There is a healthy subgenre of games that use music not as decoration, but as the central mechanic of play. These all imagine music in a different way, but there are some similarities - almost all games, in translating audio to video, portray music as color. In hybrid music-shooter Rez, it becomes a synaesthetic lightshow, filling the screen with nebulas of pulsing energy as you mow through enemies to a thudding trance soundtrack. In the Bit.Trip games, the retro beeps and bloops of chiptune music become a rain of bright, bouncy pixels that shimmer across the screen. And in Guitar Hero's time-tested formula, colored notes translate to colored buttons, giving a sense of analogous performance as you clack along. This full-spectrum thinking is so common, that there's a certain delight in finding a rhythm game like NanaOn-Sha's Vib-Ribbon. Standing outside this rainbow of rhythm titles, Vib-Ribbon is content to paint it black.

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Vib-Ribbon was released in Japan and Europe on the PlayStation, but at first glance it would seem more at home on a beat up old Atari scavenged from your uncle's garage. The game consists of thin, white lines on a black field. It begins by showing a series of hollow squares that stretch and squash to form thin, horizontal lines - then, there is the sound of a swelling orchestral score, and the lines twang and vibrate in turn. The game is not so much turning on as tuning up. Quickly, these lines converge to form Vibri, a sprightly, rabbity figure, who skips along and sings a chip-tunish ditty. The style is Doo Wop, the only genre of music that speaks exactly as it sounds, and Vibri belts it out: A-ba-ba-dum-diddy-dum. A shoobie-doobie-doobie-doo-waa. This is a strong hint of where the game will take us - only ten seconds in, and already it's into the shoobie doobie doobies.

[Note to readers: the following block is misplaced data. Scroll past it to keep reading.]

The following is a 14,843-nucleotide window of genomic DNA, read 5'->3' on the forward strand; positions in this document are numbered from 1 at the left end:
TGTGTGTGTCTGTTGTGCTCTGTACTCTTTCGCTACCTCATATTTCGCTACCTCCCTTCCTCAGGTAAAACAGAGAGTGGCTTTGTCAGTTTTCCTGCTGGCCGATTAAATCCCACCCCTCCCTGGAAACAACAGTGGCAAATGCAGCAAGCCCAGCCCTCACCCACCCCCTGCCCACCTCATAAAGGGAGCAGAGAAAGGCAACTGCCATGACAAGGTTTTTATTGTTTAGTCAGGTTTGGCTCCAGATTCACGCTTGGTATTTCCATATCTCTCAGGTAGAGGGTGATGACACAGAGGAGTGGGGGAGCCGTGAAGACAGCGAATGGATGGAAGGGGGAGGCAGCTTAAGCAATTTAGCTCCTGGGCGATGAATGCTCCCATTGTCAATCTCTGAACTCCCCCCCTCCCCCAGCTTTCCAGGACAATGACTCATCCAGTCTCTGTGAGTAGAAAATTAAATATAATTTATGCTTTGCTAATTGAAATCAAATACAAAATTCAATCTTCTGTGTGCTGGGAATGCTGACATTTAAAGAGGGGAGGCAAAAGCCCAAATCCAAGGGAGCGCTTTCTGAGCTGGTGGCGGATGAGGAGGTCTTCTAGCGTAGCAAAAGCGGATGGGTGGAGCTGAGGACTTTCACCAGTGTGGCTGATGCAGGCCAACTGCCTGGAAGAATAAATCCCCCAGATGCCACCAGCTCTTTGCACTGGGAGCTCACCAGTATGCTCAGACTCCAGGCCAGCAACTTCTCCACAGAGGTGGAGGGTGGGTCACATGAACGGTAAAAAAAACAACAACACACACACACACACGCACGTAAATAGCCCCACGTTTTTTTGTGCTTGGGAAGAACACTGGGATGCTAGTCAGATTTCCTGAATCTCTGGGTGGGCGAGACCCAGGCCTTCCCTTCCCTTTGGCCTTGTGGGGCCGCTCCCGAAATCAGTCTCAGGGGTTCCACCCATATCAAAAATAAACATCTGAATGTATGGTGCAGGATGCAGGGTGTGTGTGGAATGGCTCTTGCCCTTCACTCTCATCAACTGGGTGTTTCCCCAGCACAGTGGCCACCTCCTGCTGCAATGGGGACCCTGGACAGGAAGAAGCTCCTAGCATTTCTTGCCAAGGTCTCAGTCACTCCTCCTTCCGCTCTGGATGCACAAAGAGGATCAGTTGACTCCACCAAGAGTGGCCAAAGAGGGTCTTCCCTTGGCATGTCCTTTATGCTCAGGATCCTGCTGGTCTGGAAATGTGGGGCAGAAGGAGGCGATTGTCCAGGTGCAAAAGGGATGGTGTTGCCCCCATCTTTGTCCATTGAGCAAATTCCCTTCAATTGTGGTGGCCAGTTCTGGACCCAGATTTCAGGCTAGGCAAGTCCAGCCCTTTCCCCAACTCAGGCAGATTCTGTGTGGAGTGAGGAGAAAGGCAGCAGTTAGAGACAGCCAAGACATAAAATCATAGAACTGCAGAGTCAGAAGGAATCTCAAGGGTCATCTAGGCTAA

This graphical economy springs from a technical problem - Vib-Ribbon was designed to work with whatever musical CD you liked, a spot normally reserved for the game disc itself. The solution was to create a vector-graphics game small enough to load entirely into the system's memory, freeing up the system's disc slot for a CD of whatever tunes tickle your fancy. The gameplay follows Vibri as she leaps, loops, tumbles and stretches across a literal manifestation of the musical "track" - the "vib-ribbon" of the game's title. Besides setting the tempo, the music's ups and downs are translated into a set of obstacles - a deep, V shaped pit, a tall rectangular block, a set of zig-zagging spikes, and a loop-de-loop. It's amazing how these pitfalls comprise a videogame shorthand - this is all familiar terrain. The block stands tall and inviolate, not something you'd like to plow through. The spikes are as jagged and unfriendly as any that have robbed countless lives from countless avatars. And the loop-de-loop? Well, the loop-de-loop's my favorite. Isn't it everyone's?

But despite looking like a game from the Asteroids-era, this vector aesthetic never seems outdated or crude. Vib-Ribbon has good graphics, in the sense that they perfectly suit the game. Rather than seeming stiff, or unplayable, this simple animation has looseness and a lightness of form. Polygons snap and contract to the beat as if strummed by an invisible hand. In later levels, the track itself begins bouncing around, winding back on itself, forcing the player to trace that winding line to the musical tempo to prepare for upcoming obstacles. Through all this, there is the sense that Vibri and the track she skips along are make of the same stuff - collide headlong into any obstacle, and everything begins to jangle up like a sour note, losing its form and coherence. Fumble too much, and Vibri begins to break down, devolving from leporine humanoid into a monkey, then a frog, then a snake. It is not a lineage that would pass muster with Darwin, but here, it works. Vibri's effortless vim communicates something fundamental to many of NanaOn-Sha's games - that beyond everything, music is a pleasure in itself.

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